"They are redefining the fundamental relationship between the individual and the state after 50 years," said Julia E. Sweig, an expert on Cuba at the Council on Foreign Relations and author of the book "Cuba: What Everyone Needs to Know."
The trick, she noted, will be to avoid sacrificing the basic services the state provides as part of its socialist pact with the citizenry.
Some analysts believe a fast-expanding private sector will be able to absorb thousands of workers because Cubans so keenly want to make money, and they also are eager to have access to services the government might not provide.
This expansion will, in effect, formalize much of the underground economic activity already rampant in Cuba, an island where you can get anything done or obtain any item under the table for a price. Bringing it above board allows the government to tax it.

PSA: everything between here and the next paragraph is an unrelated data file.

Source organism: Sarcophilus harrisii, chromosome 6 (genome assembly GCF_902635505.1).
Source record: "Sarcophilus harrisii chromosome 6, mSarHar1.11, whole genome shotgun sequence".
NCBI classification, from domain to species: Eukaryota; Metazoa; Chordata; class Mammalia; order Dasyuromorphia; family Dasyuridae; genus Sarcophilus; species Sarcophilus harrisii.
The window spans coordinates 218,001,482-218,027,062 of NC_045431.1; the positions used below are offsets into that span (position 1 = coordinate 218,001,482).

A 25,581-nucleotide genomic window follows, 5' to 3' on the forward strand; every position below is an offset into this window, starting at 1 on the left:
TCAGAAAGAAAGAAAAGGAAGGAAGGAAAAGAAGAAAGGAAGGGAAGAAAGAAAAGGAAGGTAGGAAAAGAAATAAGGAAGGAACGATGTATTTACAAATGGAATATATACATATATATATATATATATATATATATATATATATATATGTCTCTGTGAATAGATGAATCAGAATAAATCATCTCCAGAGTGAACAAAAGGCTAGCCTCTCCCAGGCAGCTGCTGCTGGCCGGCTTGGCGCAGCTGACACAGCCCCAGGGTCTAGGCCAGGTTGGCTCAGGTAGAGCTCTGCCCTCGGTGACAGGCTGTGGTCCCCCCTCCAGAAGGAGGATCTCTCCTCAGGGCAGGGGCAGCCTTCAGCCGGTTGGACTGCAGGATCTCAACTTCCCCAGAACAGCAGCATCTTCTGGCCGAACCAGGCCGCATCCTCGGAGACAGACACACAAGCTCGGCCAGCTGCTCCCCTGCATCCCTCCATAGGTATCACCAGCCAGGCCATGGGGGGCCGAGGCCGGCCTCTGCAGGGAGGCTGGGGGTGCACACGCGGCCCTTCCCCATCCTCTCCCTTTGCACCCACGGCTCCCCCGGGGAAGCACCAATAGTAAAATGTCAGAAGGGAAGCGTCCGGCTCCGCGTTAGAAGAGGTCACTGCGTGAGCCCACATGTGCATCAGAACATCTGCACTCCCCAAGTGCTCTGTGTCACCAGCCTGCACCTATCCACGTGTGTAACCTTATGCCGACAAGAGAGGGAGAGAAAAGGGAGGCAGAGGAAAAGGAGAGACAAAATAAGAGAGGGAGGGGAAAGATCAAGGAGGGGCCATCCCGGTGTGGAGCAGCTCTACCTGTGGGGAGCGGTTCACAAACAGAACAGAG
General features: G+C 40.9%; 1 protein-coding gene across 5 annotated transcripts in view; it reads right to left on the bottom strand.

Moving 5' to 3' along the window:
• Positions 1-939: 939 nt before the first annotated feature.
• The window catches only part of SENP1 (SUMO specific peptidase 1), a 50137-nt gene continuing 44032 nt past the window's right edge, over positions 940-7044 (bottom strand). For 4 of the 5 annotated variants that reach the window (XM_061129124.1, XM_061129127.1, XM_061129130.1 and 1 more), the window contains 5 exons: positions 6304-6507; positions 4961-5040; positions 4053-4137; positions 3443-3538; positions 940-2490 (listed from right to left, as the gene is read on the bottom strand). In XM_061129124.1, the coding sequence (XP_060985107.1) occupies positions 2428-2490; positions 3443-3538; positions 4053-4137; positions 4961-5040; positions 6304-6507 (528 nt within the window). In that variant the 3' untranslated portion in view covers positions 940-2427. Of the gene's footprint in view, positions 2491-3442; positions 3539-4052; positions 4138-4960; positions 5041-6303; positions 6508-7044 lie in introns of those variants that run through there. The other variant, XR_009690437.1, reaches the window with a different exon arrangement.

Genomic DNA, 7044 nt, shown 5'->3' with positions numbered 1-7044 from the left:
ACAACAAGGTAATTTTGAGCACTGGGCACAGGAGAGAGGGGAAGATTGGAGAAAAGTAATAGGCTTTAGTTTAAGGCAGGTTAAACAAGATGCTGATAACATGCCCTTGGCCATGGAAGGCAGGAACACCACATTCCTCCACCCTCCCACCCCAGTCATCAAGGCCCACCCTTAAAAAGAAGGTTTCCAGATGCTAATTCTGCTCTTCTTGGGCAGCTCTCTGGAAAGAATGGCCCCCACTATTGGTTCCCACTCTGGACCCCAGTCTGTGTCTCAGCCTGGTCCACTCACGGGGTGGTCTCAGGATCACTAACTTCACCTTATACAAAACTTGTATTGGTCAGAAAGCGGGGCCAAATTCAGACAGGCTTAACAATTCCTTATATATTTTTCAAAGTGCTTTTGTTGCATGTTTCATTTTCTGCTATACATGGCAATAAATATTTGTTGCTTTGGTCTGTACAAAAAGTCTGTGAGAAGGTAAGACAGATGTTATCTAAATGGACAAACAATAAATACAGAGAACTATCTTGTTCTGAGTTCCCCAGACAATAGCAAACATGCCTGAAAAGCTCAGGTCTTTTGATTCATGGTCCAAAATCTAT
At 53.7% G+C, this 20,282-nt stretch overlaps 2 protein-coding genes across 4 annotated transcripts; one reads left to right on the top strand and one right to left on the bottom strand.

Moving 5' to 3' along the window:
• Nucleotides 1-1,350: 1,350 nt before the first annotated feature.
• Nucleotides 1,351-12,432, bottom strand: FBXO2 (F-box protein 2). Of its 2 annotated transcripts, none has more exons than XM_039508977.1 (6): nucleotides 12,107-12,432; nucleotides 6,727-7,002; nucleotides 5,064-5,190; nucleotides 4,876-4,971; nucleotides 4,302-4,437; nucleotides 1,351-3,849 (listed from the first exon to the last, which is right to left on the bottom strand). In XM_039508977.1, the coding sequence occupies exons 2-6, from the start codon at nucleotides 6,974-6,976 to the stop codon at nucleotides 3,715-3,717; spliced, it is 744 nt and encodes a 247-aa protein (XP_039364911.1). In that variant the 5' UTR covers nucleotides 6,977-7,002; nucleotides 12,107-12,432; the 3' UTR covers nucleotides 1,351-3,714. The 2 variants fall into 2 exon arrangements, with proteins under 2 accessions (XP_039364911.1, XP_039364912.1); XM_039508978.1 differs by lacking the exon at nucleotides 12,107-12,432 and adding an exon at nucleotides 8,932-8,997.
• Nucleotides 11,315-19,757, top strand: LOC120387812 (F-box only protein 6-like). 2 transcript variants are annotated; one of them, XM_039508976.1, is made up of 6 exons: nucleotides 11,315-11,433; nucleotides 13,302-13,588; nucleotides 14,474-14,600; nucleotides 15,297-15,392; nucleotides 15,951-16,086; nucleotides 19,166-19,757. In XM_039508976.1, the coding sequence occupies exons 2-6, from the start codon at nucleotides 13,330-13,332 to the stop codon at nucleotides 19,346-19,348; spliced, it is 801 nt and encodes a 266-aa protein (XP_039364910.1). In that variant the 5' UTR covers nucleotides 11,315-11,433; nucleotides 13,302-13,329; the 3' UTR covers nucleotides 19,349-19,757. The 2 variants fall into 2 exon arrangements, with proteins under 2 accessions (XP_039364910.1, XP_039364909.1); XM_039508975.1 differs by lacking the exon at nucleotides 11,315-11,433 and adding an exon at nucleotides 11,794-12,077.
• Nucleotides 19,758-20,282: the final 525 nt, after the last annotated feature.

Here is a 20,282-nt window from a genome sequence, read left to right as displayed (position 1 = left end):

The appeal for many Cubans is that they would in theory be earning so much more that it would be worth paying taxes.
The state employs about 85% of the workforce. But a state worker earns just $20 a month, on average.
Several studies have shown that private-sector workers earn considerably more. Transportation Minister Cesar Arocha was quoted recently in the Cuban press as saying that private taxi drivers — part of a pilot experiment foreshadowing the new plan — earn 33 times what taxi drivers employed by the state do.
Comments trickling out of Cuba reflect a mix of dismay among people who may suddenly find themselves unemployed, and eager anticipation among others ready to get to work.
President Castro, in the August speech, sought to reassure Cubans that "no one will be abandoned, left to their own devices."